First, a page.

Mary Starkey's body had not yet been discovered when defendant was charged with her death.
As part of a negotiated plea agreement, defendant furnished information leading to recovery of the victim's body. The prosecutor amended the information to allege first degree murder and agreed not to seek the death penalty. Defendant pled guilty to the charge and admitted the lying in wait special circumstance. The charge of grand theft and the four prior serious felony conviction enhancements were dismissed. In accordance with the plea agreement, defendant was sentenced to state prison for life without the possibility of parole, was awarded 756 days' custody credit, and was ordered to pay a $200 restitution fine plus 10 percent surcharge. . . and a $20 court security fee. . . .
Petitioner was sentenced on July 16, 2007, and the California Court of Appeal affirmed on February 19, 2009. Petitioner did not seek direct review by the California Supreme Court. Petition did, however, file a state habeas petition in the trial court, which was denied in a reasoned decision on July 2, 2009. Petitioner then filed a habeas petition in the California Court of Appeal, which was denied on September 3, 2009. Petitioner filed a petition for writ of habeas corpus in the California Supreme Court on November 30, 2009. That petition was denied on May 12, 2010. / / / / / / / / /
Because this action was filed after April 26, 1996, the provisions of the Antiterrorism and Effective Death Penalty Act of 1996 ("AEDPA") are presumptively applicable. See Lindh v. Murphy, 521 U.S. 320, 336 (1997); Calderon v. United States Dist. Ct. (Beeler), 128 F.3d 1283, 1287 (9th Cir. 1997), cert. denied, 522 U.S. 1099 (1998). The AEDPA does not, however, apply in all circumstances. When it is clear that a state court has not reached the merits of a petitioner's claim, because it was not raised in state court or because the court denied it on procedural grounds, the AEDPA deference scheme does not apply and a federal habeas court must review the claim de novo. See Pirtle v. Morgan, 313 F.3d 1160 (9th Cir. 2002) (holding that the AEDPA did not apply where Washington Supreme Court refused to reach petitioner's claim under its "re-litigation rule"); see also Killian v. Poole, 282 F.3d 1204, 1208 (9th Cir. 2002) (holding that, where state court denied petitioner an evidentiary hearing on perjury claim, AEDPA did not apply because evidence of the perjury was adduced only at the evidentiary hearing in federal court); Appel v. Horn, 250 F.3d 203, 210 (3d Cir.2001) (reviewing petition de novo where state court had issued a ruling on the merits of a related claim, but not the claim alleged by petitioner). When the state court does not reach the merits of a claim, "concerns about comity and federalism . . . do not exist." Pirtle, 313 F. 3d at 1167.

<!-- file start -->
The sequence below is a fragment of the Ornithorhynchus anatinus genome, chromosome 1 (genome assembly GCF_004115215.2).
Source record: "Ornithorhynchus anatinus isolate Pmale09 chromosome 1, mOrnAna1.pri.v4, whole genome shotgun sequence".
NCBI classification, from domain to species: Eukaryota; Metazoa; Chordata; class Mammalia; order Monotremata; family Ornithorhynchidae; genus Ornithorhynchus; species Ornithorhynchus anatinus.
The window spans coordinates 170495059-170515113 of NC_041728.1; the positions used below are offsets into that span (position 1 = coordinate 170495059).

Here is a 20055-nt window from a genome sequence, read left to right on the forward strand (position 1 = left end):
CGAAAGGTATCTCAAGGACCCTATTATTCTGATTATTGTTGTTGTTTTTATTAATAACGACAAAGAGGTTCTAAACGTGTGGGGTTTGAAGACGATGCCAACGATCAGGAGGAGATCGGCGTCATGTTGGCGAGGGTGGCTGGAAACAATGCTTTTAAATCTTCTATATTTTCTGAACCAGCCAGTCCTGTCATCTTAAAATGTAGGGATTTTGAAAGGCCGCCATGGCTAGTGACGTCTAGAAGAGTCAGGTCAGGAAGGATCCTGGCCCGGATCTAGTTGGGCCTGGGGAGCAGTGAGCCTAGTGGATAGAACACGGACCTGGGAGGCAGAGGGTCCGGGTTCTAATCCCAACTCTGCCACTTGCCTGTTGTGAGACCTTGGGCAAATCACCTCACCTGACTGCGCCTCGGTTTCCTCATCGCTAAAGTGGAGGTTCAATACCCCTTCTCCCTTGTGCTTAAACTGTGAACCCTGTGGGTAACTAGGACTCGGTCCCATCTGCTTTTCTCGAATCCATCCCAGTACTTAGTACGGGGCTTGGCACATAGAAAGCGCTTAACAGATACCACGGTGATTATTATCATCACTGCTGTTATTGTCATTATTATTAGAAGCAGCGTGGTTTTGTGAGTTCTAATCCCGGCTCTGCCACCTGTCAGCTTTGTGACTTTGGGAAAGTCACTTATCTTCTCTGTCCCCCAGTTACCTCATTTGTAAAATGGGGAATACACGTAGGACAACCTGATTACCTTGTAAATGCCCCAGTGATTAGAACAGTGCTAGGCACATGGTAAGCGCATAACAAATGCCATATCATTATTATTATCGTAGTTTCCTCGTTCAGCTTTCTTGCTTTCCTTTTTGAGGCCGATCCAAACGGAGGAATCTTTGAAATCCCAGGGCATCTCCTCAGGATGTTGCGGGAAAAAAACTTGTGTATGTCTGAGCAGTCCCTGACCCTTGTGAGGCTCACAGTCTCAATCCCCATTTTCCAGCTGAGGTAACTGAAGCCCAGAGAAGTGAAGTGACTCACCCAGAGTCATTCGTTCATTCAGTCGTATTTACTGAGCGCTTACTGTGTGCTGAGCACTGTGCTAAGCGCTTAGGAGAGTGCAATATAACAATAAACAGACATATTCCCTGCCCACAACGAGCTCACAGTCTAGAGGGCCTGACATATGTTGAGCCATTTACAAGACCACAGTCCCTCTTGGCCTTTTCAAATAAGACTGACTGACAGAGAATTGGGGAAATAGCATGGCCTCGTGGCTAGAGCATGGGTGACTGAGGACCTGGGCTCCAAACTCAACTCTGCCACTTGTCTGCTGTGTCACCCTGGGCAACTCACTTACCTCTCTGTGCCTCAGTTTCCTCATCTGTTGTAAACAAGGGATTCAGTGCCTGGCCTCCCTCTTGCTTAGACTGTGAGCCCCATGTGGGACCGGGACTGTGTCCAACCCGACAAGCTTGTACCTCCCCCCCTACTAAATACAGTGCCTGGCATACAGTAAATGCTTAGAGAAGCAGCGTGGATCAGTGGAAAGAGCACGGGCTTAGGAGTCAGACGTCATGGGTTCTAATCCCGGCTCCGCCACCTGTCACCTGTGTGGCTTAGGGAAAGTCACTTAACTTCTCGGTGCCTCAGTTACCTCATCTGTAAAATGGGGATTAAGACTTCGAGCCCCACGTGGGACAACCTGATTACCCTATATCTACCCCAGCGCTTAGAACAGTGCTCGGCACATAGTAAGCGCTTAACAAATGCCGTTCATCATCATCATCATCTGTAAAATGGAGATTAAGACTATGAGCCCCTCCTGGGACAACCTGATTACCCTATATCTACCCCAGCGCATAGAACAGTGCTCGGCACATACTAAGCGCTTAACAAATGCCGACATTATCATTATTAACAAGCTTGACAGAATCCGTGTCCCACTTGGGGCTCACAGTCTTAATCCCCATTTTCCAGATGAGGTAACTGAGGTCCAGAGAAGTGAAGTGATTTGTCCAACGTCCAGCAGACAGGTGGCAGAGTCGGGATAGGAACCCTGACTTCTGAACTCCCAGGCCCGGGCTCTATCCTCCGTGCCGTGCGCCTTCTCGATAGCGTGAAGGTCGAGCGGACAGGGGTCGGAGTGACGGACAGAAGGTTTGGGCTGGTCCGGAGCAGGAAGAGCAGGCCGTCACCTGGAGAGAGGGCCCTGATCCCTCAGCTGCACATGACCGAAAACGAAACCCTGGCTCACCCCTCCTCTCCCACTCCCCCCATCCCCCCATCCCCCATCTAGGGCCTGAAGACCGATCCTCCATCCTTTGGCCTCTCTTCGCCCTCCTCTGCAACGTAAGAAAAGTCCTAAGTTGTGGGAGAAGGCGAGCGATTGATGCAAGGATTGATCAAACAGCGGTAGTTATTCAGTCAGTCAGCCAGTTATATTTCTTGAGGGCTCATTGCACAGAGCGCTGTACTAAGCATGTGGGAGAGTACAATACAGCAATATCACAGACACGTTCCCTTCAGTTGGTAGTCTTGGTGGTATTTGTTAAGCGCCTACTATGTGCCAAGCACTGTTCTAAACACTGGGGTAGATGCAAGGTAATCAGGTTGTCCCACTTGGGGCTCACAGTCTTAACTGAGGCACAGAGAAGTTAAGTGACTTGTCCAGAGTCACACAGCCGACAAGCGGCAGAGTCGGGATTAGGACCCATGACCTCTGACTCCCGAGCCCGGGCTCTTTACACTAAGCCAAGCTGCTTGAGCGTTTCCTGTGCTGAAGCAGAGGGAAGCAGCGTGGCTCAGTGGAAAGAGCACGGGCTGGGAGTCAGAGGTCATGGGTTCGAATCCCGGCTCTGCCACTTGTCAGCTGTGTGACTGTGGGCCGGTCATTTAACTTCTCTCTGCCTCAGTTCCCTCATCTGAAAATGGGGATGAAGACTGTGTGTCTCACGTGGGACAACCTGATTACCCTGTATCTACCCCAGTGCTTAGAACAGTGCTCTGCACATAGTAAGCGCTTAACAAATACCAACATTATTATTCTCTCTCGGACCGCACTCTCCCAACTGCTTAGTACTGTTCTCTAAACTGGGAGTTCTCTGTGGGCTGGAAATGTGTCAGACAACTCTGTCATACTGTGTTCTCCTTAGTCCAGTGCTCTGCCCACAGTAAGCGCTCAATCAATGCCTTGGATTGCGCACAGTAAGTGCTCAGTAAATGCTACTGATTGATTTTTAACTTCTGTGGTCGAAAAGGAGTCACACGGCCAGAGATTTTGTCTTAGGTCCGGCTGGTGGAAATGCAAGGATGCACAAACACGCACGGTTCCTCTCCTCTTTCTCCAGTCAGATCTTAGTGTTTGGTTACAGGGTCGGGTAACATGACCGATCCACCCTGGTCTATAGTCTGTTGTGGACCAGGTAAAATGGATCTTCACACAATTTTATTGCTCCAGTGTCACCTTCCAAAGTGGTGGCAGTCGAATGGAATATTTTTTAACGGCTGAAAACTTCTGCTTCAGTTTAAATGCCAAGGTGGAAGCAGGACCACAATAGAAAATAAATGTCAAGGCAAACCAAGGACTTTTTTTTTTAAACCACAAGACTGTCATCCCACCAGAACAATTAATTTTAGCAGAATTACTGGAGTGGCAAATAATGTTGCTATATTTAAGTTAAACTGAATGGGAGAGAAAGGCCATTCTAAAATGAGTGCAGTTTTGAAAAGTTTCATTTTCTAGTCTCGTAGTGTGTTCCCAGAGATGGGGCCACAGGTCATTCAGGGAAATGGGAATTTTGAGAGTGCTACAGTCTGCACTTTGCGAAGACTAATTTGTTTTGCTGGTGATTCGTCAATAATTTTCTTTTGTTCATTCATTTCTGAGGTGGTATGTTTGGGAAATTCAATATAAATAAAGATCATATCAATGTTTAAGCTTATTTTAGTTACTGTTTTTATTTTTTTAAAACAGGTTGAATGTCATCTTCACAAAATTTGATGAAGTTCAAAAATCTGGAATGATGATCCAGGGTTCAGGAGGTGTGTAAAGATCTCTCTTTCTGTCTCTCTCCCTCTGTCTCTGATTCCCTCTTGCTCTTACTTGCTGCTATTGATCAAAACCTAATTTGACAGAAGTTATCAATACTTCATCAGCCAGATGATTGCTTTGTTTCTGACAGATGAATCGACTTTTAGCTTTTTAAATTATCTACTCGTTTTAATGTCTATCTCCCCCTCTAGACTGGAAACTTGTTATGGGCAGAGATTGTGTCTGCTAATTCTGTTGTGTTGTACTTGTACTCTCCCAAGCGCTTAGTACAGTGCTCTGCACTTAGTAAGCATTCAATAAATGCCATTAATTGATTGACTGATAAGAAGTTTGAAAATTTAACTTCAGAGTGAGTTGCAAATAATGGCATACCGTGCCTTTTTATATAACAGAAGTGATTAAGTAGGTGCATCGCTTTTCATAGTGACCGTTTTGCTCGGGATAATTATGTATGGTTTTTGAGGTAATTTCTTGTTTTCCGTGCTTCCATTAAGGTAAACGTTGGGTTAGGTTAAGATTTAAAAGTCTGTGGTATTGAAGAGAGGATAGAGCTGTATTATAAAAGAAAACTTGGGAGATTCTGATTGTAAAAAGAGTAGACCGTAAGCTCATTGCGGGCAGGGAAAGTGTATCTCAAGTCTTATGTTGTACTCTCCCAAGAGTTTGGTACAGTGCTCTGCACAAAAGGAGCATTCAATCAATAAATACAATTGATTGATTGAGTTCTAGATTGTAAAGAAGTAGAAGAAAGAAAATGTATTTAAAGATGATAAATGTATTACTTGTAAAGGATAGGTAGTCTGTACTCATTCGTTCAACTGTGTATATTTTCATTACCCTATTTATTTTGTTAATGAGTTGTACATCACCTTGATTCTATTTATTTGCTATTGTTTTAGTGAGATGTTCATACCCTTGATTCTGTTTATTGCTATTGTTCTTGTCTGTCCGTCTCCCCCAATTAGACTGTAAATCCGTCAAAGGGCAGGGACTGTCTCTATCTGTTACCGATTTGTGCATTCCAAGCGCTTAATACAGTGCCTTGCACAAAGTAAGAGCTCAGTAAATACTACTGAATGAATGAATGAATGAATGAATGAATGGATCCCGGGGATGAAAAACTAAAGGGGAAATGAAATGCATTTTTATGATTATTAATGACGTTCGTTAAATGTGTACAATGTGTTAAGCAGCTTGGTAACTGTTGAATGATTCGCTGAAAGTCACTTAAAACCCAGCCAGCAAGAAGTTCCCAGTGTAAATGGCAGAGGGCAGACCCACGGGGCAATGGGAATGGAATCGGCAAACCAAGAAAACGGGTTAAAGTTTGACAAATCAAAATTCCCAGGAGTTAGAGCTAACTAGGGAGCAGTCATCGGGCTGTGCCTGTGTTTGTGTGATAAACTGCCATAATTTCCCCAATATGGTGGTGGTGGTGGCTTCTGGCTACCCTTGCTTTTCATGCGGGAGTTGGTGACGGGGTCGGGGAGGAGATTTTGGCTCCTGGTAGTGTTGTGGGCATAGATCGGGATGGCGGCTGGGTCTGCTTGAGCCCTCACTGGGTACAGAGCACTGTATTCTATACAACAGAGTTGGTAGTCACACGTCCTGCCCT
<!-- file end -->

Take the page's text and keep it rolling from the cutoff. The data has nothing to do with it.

Where AEDPA is applicable, federal habeas relief under 28 U.S.C. § 2254(d) is not available for any claim decided on the merits in state court proceedings unless the state court's adjudication of the claim:
(1) resulted in a decision that was contrary to, or involved an unreasonable application of, clearly established Federal law, as determined by the ...